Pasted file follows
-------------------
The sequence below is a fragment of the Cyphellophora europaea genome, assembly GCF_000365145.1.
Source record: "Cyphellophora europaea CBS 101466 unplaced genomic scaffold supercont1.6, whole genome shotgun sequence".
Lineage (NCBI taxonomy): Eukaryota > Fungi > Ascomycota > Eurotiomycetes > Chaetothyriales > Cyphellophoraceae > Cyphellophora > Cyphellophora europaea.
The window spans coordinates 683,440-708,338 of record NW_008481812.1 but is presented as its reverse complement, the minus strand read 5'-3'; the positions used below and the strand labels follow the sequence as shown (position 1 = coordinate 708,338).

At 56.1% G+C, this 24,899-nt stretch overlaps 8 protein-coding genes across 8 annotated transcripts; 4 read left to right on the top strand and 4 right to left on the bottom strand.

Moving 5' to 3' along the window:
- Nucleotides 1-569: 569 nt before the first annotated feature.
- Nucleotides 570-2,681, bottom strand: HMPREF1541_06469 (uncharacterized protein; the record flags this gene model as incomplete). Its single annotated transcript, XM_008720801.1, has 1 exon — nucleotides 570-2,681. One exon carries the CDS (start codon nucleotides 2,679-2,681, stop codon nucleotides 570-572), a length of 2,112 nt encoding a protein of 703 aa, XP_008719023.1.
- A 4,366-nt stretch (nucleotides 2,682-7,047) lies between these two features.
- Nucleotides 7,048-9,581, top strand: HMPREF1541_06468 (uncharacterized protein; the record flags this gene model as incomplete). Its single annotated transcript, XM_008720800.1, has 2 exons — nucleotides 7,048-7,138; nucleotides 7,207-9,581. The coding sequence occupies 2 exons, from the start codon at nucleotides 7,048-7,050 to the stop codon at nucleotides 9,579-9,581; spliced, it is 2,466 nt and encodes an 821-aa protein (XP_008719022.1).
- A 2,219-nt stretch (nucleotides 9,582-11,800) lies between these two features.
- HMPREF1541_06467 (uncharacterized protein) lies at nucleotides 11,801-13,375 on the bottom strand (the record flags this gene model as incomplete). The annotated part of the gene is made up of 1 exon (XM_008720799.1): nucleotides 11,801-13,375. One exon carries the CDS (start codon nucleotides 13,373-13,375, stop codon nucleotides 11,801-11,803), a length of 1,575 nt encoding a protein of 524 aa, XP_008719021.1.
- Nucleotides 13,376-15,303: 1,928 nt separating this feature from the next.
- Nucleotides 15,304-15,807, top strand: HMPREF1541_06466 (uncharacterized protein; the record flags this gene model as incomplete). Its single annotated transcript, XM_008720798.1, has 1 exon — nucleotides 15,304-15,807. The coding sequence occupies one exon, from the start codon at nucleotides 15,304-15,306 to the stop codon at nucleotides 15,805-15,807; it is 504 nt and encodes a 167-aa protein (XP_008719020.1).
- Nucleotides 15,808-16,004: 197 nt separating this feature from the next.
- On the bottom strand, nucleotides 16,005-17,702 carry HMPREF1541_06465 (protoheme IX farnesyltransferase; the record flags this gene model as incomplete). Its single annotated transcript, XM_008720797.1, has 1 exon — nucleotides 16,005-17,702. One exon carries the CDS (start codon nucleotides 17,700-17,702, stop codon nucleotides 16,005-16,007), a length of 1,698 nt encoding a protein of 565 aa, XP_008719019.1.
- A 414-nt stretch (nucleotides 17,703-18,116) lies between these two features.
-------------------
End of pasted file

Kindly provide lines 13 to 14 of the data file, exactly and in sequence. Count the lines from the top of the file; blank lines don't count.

- Nucleotides 13,376-15,303: 1,928 nt separating this feature from the next.
- Nucleotides 15,304-15,807, top strand: HMPREF1541_06466 (uncharacterized protein; the record flags this gene model as incomplete). Its single annotated transcript, XM_008720798.1, has 1 exon — nucleotides 15,304-15,807. The coding sequence occupies one exon, from the start codon at nucleotides 15,304-15,306 to the stop codon at nucleotides 15,805-15,807; it is 504 nt and encodes a 167-aa protein (XP_008719020.1).